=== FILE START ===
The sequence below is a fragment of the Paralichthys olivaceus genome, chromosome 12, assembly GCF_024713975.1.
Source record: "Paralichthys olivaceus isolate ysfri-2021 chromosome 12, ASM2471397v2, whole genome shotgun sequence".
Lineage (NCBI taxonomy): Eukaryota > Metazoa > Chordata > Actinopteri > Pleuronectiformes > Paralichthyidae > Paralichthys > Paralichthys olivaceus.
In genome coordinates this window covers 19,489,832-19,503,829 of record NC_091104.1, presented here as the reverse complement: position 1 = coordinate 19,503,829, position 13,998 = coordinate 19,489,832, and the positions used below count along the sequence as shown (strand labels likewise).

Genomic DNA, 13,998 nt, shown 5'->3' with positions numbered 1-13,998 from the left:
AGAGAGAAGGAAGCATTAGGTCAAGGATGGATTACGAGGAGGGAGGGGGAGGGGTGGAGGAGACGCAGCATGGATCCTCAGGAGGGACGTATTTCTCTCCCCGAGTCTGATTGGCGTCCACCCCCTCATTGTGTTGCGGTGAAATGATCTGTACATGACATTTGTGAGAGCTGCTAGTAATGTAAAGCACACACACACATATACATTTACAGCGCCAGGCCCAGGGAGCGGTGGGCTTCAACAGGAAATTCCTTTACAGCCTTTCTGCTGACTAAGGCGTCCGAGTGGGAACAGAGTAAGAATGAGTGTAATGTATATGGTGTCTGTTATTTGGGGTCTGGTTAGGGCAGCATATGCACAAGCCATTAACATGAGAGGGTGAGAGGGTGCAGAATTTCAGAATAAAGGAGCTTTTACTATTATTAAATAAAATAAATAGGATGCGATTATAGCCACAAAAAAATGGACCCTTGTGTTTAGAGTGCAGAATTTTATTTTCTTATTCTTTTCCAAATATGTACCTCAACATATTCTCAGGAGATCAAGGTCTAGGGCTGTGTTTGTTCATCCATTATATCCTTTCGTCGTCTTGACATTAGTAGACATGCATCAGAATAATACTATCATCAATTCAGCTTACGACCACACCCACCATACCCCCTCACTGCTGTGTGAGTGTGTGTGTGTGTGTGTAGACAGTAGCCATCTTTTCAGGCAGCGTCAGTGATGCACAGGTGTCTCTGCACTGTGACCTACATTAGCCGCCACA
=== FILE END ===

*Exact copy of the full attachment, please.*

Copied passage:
The sequence below is a fragment of the Paralichthys olivaceus genome, chromosome 12, assembly GCF_024713975.1.
Source record: "Paralichthys olivaceus isolate ysfri-2021 chromosome 12, ASM2471397v2, whole genome shotgun sequence".
Lineage (NCBI taxonomy): Eukaryota > Metazoa > Chordata > Actinopteri > Pleuronectiformes > Paralichthyidae > Paralichthys > Paralichthys olivaceus.
In genome coordinates this window covers 19,489,832-19,503,829 of record NC_091104.1, presented here as the reverse complement: position 1 = coordinate 19,503,829, position 13,998 = coordinate 19,489,832, and the positions used below count along the sequence as shown (strand labels likewise).

Genomic DNA, 13,998 nt, shown 5'->3' with positions numbered 1-13,998 from the left:
AGAGAGAAGGAAGCATTAGGTCAAGGATGGATTACGAGGAGGGAGGGGGAGGGGTGGAGGAGACGCAGCATGGATCCTCAGGAGGGACGTATTTCTCTCCCCGAGTCTGATTGGCGTCCACCCCCTCATTGTGTTGCGGTGAAATGATCTGTACATGACATTTGTGAGAGCTGCTAGTAATGTAAAGCACACACACACATATACATTTACAGCGCCAGGCCCAGGGAGCGGTGGGCTTCAACAGGAAATTCCTTTACAGCCTTTCTGCTGACTAAGGCGTCCGAGTGGGAACAGAGTAAGAATGAGTGTAATGTATATGGTGTCTGTTATTTGGGGTCTGGTTAGGGCAGCATATGCACAAGCCATTAACATGAGAGGGTGAGAGGGTGCAGAATTTCAGAATAAAGGAGCTTTTACTATTATTAAATAAAATAAATAGGATGCGATTATAGCCACAAAAAAATGGACCCTTGTGTTTAGAGTGCAGAATTTTATTTTCTTATTCTTTTCCAAATATGTACCTCAACATATTCTCAGGAGATCAAGGTCTAGGGCTGTGTTTGTTCATCCATTATATCCTTTCGTCGTCTTGACATTAGTAGACATGCATCAGAATAATACTATCATCAATTCAGCTTACGACCACACCCACCATACCCCCTCACTGCTGTGTGAGTGTGTGTGTGTGTGTGTAGACAGTAGCCATCTTTTCAGGCAGCGTCAGTGATGCACAGGTGTCTCTGCACTGTGACCTACATTAGCCGCCACA